• Sweden's news in English
 

Sci-fi robot drama new Swedish global success

Published: 18 Jul 2014 09:07 GMT+02:00

He has no special interest in science fiction, but the creator of a Swedish sci-fi drama that pits robots against humans has struck a nerve among viewers.

"Real Humans", by screenwriter-actor Lars Lundström, stars humanoids called "hubots", a word mixing humans and robots.

They are merchandise, bought and sold, run on electricity, but can think, make choices, have sex with humans, even fight for their own freedom and rights.

Their owners want to keep them in their place as docile, high-tech consumer products, be it servants, workers, sex partners, even replacements for lost family members.

Other people, a political movement called "Real Humans", feel all has gone too far. They want to return to a society without hubots.

For Lundström, "the main premise in 'Real Humans' is: what is a human being?"

The lines between real and robot are deliberately blurred to ask: is it possible to build a human? What is a soul? Are we just some kind of biological machines?

"It is a tough question to answer, almost impossible, and it is very rare we are confronted with questions about the kind of creatures we are," he told AFP.

The series, set in a parallel, modern-day Sweden, came out in 2012 and was quickly bought up in more than 50 countries from France to South Korea to Australia.

It also caught the eye of American xBox Entertainment Studios and Britain's Channel 4 who are developing an English language adaptation called "Humans" set to premier in 2015, according to the entertainment bible Variety.

Lundström cannot even remember how he came up with the idea.

"Maybe it was after seeing one of those human-like robots they have made in Japan, but I really don't know," he told AFP.

"I just thought it was a great starting point for a drama series, something that could generate a lot of story."

The show is chock full of action, intrigue and romance: programmers breaching legal protocols to make the hubots even more human-like, others -- derided as "hubbies" -- breaking taboos on having sex with hubots.

Lundström's plots are less science-driven than metaphors for contemporary social issues -- prejudice, minorities, immigration, slavery, relationships.

It's been described as everything from creepy to startling to superb sci-fi.

"This Swedish show about an abducted sex robot is creepy as hell," sci-fi expert Charlie Jane Anders said in December 2012, adding that it was both "beautiful" and "disturbing looking".

Some critics have said that what makes the series scary is that the hubots are so similar to human beings. In the show, household robot Mimi almost becomes a new member of the Engman family.

While the son falls in love with her, his sister starts to fear that the mother likes Mimi better than her.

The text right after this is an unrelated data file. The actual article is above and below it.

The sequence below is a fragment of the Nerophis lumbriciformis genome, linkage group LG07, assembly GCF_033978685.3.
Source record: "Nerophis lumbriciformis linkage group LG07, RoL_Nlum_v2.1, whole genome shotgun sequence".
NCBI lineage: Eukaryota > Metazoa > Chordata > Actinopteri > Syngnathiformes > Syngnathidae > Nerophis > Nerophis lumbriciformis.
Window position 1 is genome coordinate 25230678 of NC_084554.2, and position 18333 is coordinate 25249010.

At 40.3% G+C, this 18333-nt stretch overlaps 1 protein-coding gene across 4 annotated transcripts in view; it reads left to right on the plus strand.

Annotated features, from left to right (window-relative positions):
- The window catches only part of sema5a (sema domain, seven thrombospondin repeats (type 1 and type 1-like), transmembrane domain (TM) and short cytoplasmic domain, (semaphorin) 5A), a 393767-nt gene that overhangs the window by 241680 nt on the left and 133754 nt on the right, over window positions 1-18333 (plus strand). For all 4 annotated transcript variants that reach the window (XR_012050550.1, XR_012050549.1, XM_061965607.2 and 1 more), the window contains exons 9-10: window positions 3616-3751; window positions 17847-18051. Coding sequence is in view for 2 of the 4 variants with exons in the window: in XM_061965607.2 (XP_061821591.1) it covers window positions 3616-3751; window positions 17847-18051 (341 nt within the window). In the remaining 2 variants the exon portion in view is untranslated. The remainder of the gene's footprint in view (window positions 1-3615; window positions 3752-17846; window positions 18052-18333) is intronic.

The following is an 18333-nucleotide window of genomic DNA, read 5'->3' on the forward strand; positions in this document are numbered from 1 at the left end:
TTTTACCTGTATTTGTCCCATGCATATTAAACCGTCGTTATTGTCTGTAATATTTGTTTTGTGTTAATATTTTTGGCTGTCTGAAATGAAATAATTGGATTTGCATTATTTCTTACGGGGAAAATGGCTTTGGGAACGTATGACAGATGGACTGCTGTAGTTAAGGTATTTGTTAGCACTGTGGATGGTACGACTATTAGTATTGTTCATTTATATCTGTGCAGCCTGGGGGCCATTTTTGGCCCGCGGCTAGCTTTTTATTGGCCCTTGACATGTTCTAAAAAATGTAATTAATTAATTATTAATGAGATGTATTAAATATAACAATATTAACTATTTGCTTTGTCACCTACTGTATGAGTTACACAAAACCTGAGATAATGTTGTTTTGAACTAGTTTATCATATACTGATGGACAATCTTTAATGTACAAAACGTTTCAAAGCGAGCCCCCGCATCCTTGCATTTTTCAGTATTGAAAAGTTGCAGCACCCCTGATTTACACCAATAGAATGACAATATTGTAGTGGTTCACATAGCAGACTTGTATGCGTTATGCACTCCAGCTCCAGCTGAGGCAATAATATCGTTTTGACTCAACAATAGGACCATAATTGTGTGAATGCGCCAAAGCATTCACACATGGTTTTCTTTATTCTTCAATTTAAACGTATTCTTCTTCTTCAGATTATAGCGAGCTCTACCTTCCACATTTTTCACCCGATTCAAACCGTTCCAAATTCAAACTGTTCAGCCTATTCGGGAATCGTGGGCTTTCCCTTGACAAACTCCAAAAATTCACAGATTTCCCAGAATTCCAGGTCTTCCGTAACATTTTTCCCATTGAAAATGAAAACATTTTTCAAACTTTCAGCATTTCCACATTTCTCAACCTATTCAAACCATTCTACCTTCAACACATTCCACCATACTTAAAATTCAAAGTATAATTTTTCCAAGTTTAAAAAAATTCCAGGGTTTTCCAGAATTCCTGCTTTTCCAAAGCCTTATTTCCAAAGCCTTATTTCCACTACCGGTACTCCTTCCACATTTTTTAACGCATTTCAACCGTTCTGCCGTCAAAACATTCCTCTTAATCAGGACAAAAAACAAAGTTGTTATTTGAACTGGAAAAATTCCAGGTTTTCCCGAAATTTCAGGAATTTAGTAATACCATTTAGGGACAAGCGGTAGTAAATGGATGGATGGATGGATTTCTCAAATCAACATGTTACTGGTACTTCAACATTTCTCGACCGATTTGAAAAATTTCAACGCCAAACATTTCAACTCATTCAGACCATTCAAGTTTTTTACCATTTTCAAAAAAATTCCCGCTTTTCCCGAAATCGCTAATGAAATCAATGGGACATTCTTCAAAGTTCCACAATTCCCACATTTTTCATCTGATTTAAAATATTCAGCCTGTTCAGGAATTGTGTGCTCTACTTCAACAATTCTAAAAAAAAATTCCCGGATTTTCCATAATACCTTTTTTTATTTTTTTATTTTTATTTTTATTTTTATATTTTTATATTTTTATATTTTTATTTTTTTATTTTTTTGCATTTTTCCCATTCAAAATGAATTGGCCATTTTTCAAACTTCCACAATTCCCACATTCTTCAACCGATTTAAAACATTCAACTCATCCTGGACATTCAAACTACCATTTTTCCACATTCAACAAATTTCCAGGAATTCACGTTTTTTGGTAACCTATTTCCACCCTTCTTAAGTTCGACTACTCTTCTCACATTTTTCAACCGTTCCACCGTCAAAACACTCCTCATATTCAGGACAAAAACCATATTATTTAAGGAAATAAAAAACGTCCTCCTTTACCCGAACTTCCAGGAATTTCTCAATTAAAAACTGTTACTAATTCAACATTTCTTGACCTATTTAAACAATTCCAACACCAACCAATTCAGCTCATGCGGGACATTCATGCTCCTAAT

"One reason why people could find the show scary is that it presents a future where robots are so similar to humans that they could end up replacing people," Swedish TV critic Rosemari Soedergren said.

"People have always had some kind of fear and suspicion about technology and machines."

Lundström admits he has no experience in the genre.

"I have consciously not consumed a lot of science fiction, because I was afraid I could be influenced by it," he said. "I saw my lack of background as a strength."

The show premiered on Sweden's public broadcaster SVT in 2012 and has run two seasons. Lundström said production costs are high and though he's working on a third season, he has faced difficulty in finding financing.

The same fine line between humans and hubots that sparked Lundström's interest became a challenge for the actors.

Those playing hubots have won praise but it was surprisingly exhausting, said Lisette Pagler who portrays Mimi, one of the more developed robots in Real Humans.

"We had to deal with tiny, tiny nuances," she said. "If it was too machine-like, the dialogue became uninteresting, and if it was too human, we were not credible as robots.

Mime artists were brought in to teach them how to control their movements.

We "didn't realise how frustrating it can be to remove all the human tics we have, to control them all the time. You need to be aware of when you blink, you can't scratch yourself, you can't make quick movements.

"I had never been so mentally tired after doing so little physical effort," she said.

"Sometimes we modified their voices, but it was mainly little noises and sounds and ticks which were really helpful in creating the illusion," Lundström said.

His team interviewed a robotics researcher at Stockholm's prestigious Royal Institute of Technology for help, but "we couldn't use any of it."

"Technology hasn't come as far as it had in our series, there is no science to rely on," he said. "We only had our fantasy to imagine what would happen if something like that were invented and began to be sold to people.

"But that's also what made it exciting," he said.

For more stories about Sweden, join us on Facebook and Twitter

AFP/The Local (news@thelocal.se)

Your comments about this article

Today's headlines
Sweden builds future as EU construction falls
Sweden's Prime Minister (centre) and Green Party co-leader Åsa Romsen. Photo:TT

Sweden builds future as EU construction falls

The building industry in Sweden is experiencing a boom as the country's housing crisis continues, bucking the trend for a dip in construction across the EU. READ  

No charges after 'attack' at Swedish rail station
A screenshot of the controversial incident from YouTube.

No charges after 'attack' at Swedish rail station

Two police security guards filmed having a controversial altercation with a refugee child at Malmö train station in southern Sweden in February will not face charges. READ  

Migrant boat tragedy
'Swedes will compare this to the Holocaust'
Swedish MEP Cecilia Wikström. Photo: TT

'Swedes will compare this to the Holocaust'

A Swedish MEP is stepping up a pan-European cross-party campaign for "legal and safe routes to Europe" for migrants in the wake of the latest Mediterranean boat disaster. Cecilia Wikström, has told The Local that EU member states are currently doing so little to help guarantee safe passage that future generations will compare their actions to Sweden "turning a blind eye" to the Holocaust. READ  

Swedish streaker strikes at Skellefteå wedding
A different streaker in Sydney in 2008. Photo: Rob Griffith/TT

Swedish streaker strikes at Skellefteå wedding